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110th Anniversary Gala 2, Wigmore Hall | reviews, news & interviews

110th Anniversary Gala 2, Wigmore Hall

110th Anniversary Gala 2, Wigmore Hall

Starry birthday line-up does passionate justice to Schubert and Elgar

And what a line-up they fielded to follow the first instalment of Takács Quartet and Stephen Hough the previous evening. There was the occasionally wraith-like playing of cellist Steven Isserlis - perhaps a little too pale in a because-it's-there duo movement by Beethoven alongside Tabea Zimmermann, finest of all living viola players for going straight to the tonal and expressive heart of the matter. But no one could have conjured the spectre at the feast of Schubert's majestic-humane E-flat Piano Trio more hauntingly than Isserlis. True, it appears no less than three times in the finale having dominated the dead-man-walking second movement; but the cellist's combination of nearly vibrato-free line and elegant trills duly froze the blood. And his tone at the dead centre of the opening Allegro sounded uncannily like the human voice.

Yet despite that peerless violinist Joshua Bell's cultured soaring, which later took on new wings in four surprising and well-contrasted Romantic Pieces by Dvořák, it was the perfectly sprung articulation of Jeremy Denk which shone throughout the Piano Trio. Here's another of those pianists who prefers to take the responsive chamber line rather than hold an entire recital alone - though I've heard him in the States give the most vivid and seamless of all solo Prokofiev performances, a revelatory account of the Visions Fugitives. Schubert asks far more of the pianist, though, than Elgar in his Quintet, where the late-Romantic writing is mostly arpeggios and flowery roulades for the keyboard, and much more interesting for the strings.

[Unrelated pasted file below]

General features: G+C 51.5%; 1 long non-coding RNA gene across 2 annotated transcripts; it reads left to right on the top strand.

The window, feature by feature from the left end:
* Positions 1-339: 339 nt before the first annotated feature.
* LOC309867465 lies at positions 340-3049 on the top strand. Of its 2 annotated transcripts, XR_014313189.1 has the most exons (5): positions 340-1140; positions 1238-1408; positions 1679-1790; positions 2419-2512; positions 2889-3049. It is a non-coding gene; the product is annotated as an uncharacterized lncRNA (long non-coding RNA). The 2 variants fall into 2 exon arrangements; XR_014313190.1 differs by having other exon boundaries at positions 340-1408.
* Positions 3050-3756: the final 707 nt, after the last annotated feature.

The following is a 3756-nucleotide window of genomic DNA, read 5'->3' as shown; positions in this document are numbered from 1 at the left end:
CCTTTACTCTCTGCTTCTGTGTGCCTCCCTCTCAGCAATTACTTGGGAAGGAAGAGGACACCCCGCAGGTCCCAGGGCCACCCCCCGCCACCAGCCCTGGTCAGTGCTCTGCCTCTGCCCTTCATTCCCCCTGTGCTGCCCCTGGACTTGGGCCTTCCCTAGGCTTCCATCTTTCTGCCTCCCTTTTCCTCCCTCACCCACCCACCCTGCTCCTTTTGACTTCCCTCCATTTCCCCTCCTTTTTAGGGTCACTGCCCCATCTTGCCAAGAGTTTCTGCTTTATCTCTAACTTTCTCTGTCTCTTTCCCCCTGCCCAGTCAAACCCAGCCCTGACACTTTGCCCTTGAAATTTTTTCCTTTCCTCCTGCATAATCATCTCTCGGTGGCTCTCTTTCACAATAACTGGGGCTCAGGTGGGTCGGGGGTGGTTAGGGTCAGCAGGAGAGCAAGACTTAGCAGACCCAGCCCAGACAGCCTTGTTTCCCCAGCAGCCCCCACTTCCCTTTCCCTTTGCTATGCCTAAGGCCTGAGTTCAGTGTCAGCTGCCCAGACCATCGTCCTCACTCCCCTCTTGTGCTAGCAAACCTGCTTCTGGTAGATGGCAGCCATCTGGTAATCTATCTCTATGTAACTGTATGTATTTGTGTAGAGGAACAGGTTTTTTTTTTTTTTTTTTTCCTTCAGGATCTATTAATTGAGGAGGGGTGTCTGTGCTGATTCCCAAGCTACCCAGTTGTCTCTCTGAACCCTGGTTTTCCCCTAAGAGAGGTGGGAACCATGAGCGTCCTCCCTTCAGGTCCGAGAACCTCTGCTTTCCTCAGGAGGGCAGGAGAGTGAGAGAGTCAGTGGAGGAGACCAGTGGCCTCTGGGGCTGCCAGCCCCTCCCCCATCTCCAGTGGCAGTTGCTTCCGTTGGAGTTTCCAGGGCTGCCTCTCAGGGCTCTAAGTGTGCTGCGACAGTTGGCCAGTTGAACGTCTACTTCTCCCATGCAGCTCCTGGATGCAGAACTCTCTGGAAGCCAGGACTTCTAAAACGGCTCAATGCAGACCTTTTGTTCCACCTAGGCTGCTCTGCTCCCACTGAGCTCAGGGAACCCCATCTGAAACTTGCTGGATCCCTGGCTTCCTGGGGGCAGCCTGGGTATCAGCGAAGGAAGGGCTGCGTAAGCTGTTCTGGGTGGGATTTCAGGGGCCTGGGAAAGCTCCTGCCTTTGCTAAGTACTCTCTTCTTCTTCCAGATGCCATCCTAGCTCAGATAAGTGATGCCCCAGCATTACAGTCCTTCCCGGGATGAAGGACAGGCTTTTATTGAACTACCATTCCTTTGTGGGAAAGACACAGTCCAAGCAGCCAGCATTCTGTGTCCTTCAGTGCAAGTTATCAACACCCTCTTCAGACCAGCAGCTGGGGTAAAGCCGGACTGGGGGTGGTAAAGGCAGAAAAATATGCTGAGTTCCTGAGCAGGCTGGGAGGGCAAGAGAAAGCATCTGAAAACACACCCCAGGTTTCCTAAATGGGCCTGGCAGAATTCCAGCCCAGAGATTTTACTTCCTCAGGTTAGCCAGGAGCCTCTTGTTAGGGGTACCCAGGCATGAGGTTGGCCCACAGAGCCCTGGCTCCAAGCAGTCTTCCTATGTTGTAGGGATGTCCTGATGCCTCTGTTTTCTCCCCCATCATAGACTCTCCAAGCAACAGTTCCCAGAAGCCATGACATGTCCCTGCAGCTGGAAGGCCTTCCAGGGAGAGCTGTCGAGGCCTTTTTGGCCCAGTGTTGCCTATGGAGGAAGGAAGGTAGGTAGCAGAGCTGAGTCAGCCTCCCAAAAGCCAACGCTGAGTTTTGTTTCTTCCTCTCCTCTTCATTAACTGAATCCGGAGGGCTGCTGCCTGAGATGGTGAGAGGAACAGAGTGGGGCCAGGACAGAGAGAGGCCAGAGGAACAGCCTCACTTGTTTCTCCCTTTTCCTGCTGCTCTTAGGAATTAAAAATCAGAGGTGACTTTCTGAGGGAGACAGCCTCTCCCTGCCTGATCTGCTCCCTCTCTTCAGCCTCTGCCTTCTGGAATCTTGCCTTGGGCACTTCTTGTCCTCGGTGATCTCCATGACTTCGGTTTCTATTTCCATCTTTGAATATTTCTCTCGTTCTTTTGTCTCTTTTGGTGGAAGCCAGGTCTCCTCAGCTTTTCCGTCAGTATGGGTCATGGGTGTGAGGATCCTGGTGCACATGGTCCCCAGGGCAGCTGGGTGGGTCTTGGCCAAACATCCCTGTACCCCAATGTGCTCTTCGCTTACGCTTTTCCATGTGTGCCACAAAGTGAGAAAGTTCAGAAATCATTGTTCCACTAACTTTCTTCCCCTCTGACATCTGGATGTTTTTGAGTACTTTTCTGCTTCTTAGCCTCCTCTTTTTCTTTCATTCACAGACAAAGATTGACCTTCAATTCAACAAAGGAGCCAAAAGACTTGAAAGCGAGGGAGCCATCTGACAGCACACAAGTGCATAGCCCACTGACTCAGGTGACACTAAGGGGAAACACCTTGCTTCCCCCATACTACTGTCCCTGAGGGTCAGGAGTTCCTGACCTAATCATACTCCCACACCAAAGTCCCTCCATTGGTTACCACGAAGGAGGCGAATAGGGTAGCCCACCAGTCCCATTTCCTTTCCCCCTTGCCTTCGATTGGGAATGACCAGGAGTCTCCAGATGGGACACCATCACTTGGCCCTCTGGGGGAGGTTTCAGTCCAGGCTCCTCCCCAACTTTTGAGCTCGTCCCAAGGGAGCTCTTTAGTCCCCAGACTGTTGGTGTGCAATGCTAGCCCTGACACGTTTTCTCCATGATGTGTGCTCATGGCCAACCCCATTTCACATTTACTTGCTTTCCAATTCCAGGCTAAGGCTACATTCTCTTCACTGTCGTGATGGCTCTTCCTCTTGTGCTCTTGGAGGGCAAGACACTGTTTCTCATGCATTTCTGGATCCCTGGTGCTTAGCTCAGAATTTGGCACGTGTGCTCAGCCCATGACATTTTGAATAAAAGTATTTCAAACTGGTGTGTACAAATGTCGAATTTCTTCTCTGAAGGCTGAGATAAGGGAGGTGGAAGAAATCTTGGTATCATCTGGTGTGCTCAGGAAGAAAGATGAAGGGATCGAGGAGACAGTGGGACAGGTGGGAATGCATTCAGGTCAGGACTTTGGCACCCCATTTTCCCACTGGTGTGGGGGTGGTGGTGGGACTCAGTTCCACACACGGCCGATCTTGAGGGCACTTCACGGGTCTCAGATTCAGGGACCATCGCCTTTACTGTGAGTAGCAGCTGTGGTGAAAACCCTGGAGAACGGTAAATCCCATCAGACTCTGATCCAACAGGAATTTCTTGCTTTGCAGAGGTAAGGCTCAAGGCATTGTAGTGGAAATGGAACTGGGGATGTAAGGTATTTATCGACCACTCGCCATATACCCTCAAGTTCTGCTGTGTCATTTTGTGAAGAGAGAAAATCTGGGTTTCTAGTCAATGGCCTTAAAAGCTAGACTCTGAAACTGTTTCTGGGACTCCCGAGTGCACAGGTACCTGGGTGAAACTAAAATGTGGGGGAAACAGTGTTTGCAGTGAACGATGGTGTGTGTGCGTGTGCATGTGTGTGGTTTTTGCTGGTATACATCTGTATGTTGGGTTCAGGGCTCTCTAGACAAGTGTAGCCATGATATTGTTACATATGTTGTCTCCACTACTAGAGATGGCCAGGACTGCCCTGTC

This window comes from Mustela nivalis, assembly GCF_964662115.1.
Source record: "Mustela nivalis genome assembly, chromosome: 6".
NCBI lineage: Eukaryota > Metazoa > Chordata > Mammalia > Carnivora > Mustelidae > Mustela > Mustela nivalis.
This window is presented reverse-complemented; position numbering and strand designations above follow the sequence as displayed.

Even so, Denk set up in furtive octaves the fleshcreep which is such a feature of Elgar's formally unpredictable soul-searching and scared the hell out of us with the shock big chords of the first-movement development. Believe what you will of the inspirational source: sinister trees in a Sussex park near the cottage where the composer was working, lightning-struck Spanish monks - curiously the colourful folkish inflections in the piece seem more like the homages to the Jewish people in Shostakovich's much later chamber music - or simply a self portrait of Elgar as a "knight of ghosts and shadows".

pic_Tabea_Zimmermann_Portrait2_CR_MarcoBorggreveWhat's obvious is that this kind of naked emotion needn't shame us in this post-modern age and can't be compromised; nor was it from any of the magnificent five. Elgar is remarkably even-handed in his elegiac solos; second violin Pamela Frank got to draw distinguished dark tones, complementing Zimmermann (pictured right by Marco Borggreve), who stole the poetic limelight in the Adagio and effortlessly injected a fantasy figure as the finale dwindles from robust self-assertion to moonstruck reminiscence. Isserlis, too, reminded us that the introspection of the Cello Concerto was just around the corner when Elgar completed his chamber works. The most vivid moment of an unforgettable evening came at the very heart of the Quintet as each of the players, from Isserlis up to Bell, threw down an impassioned gauntlet, only to explode in a communal frenzy of grief subsiding to a hint of the Dies Irae. A note of requiem might not be inappropriate for all that the Wigmore's seen in its 110 years, but the final flourish of boisterous self-assertion was even more apt as the grand old institution builds on its past - and its patrons - while doing its best to embrace the new.

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